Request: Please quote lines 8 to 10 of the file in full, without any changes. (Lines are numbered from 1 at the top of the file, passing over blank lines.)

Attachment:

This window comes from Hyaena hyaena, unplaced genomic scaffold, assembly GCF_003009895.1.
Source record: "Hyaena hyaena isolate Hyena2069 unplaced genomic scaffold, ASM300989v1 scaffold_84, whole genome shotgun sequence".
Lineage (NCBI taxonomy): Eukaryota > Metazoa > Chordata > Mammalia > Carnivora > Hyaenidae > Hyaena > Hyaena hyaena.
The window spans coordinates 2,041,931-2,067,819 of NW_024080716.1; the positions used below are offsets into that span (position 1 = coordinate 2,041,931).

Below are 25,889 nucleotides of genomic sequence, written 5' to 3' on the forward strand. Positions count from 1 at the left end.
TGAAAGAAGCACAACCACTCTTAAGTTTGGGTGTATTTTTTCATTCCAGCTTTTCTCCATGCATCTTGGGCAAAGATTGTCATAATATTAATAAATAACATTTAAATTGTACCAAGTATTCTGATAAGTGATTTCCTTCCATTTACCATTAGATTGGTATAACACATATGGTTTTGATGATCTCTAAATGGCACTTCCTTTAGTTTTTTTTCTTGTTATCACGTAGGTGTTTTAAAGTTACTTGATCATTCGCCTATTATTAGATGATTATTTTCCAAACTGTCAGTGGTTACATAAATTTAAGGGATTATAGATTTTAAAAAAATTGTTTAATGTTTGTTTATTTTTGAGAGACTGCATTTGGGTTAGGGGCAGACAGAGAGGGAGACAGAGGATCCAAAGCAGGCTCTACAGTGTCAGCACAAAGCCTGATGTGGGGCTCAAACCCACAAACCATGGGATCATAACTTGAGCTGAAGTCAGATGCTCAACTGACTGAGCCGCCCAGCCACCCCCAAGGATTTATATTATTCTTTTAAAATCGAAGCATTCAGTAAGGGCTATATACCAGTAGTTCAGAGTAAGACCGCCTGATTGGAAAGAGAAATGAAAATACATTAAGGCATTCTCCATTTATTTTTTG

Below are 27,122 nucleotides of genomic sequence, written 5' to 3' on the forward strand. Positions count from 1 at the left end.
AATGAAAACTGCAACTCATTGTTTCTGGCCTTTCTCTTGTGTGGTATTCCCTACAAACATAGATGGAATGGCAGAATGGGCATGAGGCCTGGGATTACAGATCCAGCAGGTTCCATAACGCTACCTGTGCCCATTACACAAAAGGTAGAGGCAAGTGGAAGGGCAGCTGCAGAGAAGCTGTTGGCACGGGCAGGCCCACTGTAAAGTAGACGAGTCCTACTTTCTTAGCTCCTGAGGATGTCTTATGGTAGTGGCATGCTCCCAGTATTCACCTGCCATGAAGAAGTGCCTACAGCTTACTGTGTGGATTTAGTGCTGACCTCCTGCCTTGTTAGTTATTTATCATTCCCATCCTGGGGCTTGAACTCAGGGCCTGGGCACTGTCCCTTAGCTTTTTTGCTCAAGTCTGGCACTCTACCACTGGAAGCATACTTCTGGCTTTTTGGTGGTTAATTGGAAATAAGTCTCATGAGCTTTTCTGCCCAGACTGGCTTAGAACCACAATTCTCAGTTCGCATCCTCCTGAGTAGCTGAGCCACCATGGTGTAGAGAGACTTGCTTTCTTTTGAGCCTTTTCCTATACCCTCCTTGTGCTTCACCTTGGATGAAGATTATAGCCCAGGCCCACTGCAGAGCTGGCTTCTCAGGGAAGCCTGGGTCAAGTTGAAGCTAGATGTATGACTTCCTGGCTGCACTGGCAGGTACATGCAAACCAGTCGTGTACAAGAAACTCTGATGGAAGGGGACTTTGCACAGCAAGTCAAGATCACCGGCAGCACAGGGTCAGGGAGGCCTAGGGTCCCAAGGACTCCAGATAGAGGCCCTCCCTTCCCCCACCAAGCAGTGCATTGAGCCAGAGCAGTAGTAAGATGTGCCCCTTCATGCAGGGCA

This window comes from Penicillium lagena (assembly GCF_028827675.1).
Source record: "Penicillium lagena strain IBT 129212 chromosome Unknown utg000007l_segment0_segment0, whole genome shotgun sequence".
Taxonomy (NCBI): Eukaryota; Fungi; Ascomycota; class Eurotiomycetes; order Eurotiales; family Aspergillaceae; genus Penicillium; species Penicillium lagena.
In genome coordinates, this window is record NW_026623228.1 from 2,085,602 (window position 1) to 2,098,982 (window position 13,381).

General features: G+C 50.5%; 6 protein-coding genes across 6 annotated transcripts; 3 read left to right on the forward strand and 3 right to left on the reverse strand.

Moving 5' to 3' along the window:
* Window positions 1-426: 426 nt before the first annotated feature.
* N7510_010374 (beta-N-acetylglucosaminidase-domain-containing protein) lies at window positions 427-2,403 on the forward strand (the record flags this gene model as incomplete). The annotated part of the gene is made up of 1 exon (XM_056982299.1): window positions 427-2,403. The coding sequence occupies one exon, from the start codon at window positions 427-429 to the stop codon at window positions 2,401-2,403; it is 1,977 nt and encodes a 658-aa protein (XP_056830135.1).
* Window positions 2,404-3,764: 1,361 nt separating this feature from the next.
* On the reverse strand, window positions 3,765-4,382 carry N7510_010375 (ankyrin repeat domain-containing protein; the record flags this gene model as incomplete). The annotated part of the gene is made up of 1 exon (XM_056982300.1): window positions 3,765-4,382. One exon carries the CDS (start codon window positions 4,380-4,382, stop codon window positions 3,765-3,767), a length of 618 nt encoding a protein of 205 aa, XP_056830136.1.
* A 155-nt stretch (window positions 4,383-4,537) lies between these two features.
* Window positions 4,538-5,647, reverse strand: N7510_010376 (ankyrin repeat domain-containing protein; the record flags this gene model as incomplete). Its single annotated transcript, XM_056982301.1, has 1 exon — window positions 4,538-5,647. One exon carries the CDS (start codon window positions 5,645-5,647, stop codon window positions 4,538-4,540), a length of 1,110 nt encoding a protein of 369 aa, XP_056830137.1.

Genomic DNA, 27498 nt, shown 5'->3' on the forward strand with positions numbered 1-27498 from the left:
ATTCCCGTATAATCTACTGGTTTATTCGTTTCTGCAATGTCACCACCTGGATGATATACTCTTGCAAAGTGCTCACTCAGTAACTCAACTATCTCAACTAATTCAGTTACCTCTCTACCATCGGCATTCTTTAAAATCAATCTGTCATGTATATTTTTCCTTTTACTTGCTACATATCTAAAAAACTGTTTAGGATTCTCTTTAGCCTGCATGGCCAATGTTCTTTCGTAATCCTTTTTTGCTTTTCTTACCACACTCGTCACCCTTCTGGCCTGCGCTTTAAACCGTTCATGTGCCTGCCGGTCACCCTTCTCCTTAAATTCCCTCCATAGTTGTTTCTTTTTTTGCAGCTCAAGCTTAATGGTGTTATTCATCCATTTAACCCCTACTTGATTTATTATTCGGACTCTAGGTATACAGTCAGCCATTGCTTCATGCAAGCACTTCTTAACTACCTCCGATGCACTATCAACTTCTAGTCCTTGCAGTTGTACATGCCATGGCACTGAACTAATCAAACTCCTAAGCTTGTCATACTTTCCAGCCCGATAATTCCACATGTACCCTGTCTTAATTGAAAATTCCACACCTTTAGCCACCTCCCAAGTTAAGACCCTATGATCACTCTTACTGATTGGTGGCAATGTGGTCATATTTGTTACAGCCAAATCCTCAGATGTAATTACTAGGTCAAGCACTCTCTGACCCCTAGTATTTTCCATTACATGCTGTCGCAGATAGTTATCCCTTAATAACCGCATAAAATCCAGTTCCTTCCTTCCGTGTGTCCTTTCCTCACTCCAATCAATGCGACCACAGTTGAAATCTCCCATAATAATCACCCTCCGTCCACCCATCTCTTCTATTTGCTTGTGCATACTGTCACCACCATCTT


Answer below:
AATGAAAACTGCAACTCATTGTTTCTGGCCTTTCTCTTGTGTGGTATTCCCTACAAACATAGATGGAATGGCAGAATGGGCATGAGGCCTGGGATTACAGATCCAGCAGGTTCCATAACGCTACCTGTGCCCATTACACAAAAGGTAGAGGCAAGTGGAAGGGCAGCTGCAGAGAAGCTGTTGGCACGGGCAGGCCCACTGTAAAGTAGACGAGTCCTACTTTCTTAGCTCCTGAGGATGTCTTATGGTAGTGGCATGCTCCCAGTATTCACCTGCCATGAAGAAGTGCCTACAGCTTACTGTGTGGATTTAGTGCTGACCTCCTGCCTTGTTAGTTATTTATCATTCCCATCCTGGGGCTTGAACTCAGGGCCTGGGCACTGTCCCTTAGCTTTTTTGCTCAAGTCTGGCACTCTACCACTGGAAGCATACTTCTGGCTTTTTGGTGGTTAATTGGAAATAAGTCTCATGAGCTTTTCTGCCCAGACTGGCTTAGAACCACAATTCTCAGTTCGCATCCTCCTGAGTAGCTGAGCCACCATGGTGTAGAGAGACTTGCTTTCTTTTGAGCCTTTTCCTATACCCTCCTTGTGCTTCACCTTGGATGAAGATTATAGCCCAGGCCCACTGCAGAGCTGGCTTCTCAGGGAAGCCTGGGTCAAGTTGAAGCTAGATGTATGACTTCCTGGCTGCACTGGCAGGTACATGCAAACCAGTCGTGTACAAGAAACTCTGATGGAAGGGGACTTTGCACAGCAAGTCAAGATCACCGGCAGCACAGGGTCAGGGAGGCCTAGGGTCCCAAGGACTCCAGATAGAGGCCCTCCCTTCCCCCACCAAGCAGTGCATTGAGCCAGAGCAGTAGTAAGATGTGCCCCTTCATGCAGGGCA

This window comes from Penicillium lagena (assembly GCF_028827675.1).
Source record: "Penicillium lagena strain IBT 129212 chromosome Unknown utg000007l_segment0_segment0, whole genome shotgun sequence".